James Melcher, a political science professor at the University of Maine at Farmington, said every lawmaking session is peppered with proposed legislation based on anecdotes.
The bills often affect only a small number of people or even a single town.
“It’s pretty common that they arise from a unique situation, and since they affect so few people, they tend not to get a lot of attention,” Melcher said, noting the more high-profile anecdotal bills tend to become law only when they cut across traditional party lines.
Examples in the latest session include one that would help veterans get professional licenses reissued more quickly when they lapse during a tour of duty. Such licenses include professions such as electricians and nurses. That bill was based on the personal experience of a returning veteran from Afghanistan.
Another bill, which prevented the public from seeing information on concealed handgun permits, resulted from fear of what might happen to permit holders if the records were left open.
State police and others testified before the Legislature that there were no known instances of any trouble arising from that information being public, but the measure still moved forward.
A third bill required public schools to allow recruiters from the military to visit schools in uniform. While there were no specific cases brought up where schools had denied recruiters in uniform access, the bill went through with broad bipartisan support.
“The other thing that helped some of these bills was being good symbolic politics,” Melcher said. “Even if the recruiter issues were not widespread, they are still the sort of symbolic issue that stands for a broader issue or attitude — what political scientists call a ‘condensation symbol.'”
Melcher also noted that laws based on anecdotes often conflict with certain political ideals.
“Most legislators would be disinclined to vote against the interests of the military and many would feel unpatriotic if they did,” Melcher said. “One irony is that some of the conservatives who voted for the recruiter bill are some of the same ones who are usually strong voices for local, not state, control.”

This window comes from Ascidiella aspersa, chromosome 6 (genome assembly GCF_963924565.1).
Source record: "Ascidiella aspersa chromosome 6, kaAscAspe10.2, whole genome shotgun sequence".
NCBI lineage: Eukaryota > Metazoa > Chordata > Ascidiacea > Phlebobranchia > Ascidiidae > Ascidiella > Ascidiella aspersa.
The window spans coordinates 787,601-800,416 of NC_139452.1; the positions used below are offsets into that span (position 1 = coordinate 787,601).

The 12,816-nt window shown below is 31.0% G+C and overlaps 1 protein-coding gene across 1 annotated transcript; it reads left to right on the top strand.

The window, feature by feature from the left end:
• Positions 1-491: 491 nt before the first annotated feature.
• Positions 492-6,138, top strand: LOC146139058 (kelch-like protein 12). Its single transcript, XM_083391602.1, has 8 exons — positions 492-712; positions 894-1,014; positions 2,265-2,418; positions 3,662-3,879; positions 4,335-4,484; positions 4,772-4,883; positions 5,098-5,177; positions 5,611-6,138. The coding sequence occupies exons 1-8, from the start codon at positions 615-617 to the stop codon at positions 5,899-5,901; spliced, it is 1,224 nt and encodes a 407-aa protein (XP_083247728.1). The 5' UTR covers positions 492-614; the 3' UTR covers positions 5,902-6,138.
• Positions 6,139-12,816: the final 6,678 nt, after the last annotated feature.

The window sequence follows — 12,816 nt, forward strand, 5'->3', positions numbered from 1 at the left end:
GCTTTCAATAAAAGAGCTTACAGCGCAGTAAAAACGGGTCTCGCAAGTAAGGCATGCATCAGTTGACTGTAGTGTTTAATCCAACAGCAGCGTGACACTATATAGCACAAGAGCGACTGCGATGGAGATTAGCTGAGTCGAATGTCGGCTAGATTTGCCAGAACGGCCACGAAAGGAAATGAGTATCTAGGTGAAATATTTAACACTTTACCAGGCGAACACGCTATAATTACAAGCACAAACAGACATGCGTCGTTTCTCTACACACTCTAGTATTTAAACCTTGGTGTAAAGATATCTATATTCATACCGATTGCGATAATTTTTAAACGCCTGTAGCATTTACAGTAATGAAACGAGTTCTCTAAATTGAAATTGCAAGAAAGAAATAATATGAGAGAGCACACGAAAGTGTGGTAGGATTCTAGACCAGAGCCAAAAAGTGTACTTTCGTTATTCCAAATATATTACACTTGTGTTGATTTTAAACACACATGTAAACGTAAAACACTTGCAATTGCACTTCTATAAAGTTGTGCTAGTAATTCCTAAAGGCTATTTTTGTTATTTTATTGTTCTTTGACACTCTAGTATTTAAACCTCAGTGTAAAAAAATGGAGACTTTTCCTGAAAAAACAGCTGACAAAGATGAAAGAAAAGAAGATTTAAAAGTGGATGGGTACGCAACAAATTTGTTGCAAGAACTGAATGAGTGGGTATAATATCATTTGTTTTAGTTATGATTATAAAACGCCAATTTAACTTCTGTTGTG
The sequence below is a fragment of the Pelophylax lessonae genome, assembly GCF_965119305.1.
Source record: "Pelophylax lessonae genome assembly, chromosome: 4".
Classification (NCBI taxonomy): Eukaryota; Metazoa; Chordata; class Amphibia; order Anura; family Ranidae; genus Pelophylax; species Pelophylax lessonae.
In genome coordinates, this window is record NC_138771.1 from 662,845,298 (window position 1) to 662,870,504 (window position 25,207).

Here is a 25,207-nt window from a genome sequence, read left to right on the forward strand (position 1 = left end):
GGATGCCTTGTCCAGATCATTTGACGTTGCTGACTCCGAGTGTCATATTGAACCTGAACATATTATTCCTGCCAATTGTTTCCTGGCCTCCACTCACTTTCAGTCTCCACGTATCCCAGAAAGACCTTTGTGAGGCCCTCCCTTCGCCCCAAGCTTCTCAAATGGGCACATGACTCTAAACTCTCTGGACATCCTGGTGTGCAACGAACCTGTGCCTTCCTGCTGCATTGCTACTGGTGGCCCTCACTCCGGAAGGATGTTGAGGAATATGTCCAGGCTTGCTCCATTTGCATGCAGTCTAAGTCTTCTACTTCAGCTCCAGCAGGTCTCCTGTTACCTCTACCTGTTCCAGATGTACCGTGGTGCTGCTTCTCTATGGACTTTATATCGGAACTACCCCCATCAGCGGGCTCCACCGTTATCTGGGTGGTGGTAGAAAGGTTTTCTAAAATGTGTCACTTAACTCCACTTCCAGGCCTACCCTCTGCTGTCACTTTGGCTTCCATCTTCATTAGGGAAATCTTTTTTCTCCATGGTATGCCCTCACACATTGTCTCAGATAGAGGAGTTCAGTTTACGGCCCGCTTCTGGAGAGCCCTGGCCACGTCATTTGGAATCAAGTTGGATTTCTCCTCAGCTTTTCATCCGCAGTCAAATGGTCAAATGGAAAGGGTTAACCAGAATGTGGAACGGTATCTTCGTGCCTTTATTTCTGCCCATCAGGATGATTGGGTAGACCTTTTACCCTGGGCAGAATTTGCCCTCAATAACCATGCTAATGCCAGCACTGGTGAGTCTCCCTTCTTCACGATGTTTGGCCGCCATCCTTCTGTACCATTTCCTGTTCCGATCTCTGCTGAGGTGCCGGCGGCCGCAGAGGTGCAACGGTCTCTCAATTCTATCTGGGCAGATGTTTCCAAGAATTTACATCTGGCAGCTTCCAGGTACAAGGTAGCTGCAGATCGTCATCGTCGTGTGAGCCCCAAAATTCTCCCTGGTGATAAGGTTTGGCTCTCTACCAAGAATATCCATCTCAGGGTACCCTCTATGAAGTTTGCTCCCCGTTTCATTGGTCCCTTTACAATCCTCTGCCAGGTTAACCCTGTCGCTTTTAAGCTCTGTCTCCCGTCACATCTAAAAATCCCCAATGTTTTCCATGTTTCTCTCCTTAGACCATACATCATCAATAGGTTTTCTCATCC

He said the concealed handgun permit issue was one that highlights how the “media’s frame” on an issue can be much different from the public’s perspective on the same issue.
“The Maine media consistently saw it as a Freedom of Information issue, and as in most cases where there is a case of government restricting access, saw it as a threat to them,” Melcher said. “There were a number of columns written from that perspective and editorials as well; they didn’t seem to grasp that very few outside the media saw it that way.”
And while LePage signed some anecdotal bills into law, such as the St. Patrick’s Day Sunday drinking bill into law — likely because it had potentially broad-reaching ramifications beyond the one tavern in Saco — other such bills he vetoed, noting the bills were aimed at helping a single person or correcting a single instance of perceived injustice.
One of the bills LePage vetoed sought to allow a specific doctor to benefit from a student loan repayment program offered by the Finance Authority of Maine by retroactively changing the rules for eligibility.
LePage agreed the doctor, a psychiatrist who treats those with traumatic brain injuries and post traumatic stress disorder, was serving a critically underserved population, but the doctor’s disciplines of study were not covered under the FAME rules for loan forgiveness.
Despite being a good story, the anecdote didn’t turn into law.
“Changing the rules of entire programs to benefit a specific individual is not something the Legislature should undertake lightly,” LePage wrote in his veto message. If the measure had offered structural change to underlying inequities in the program, LePage said he would have more understanding. “Instead, this bill provides an individual with thousands of dollars of direct benefit.”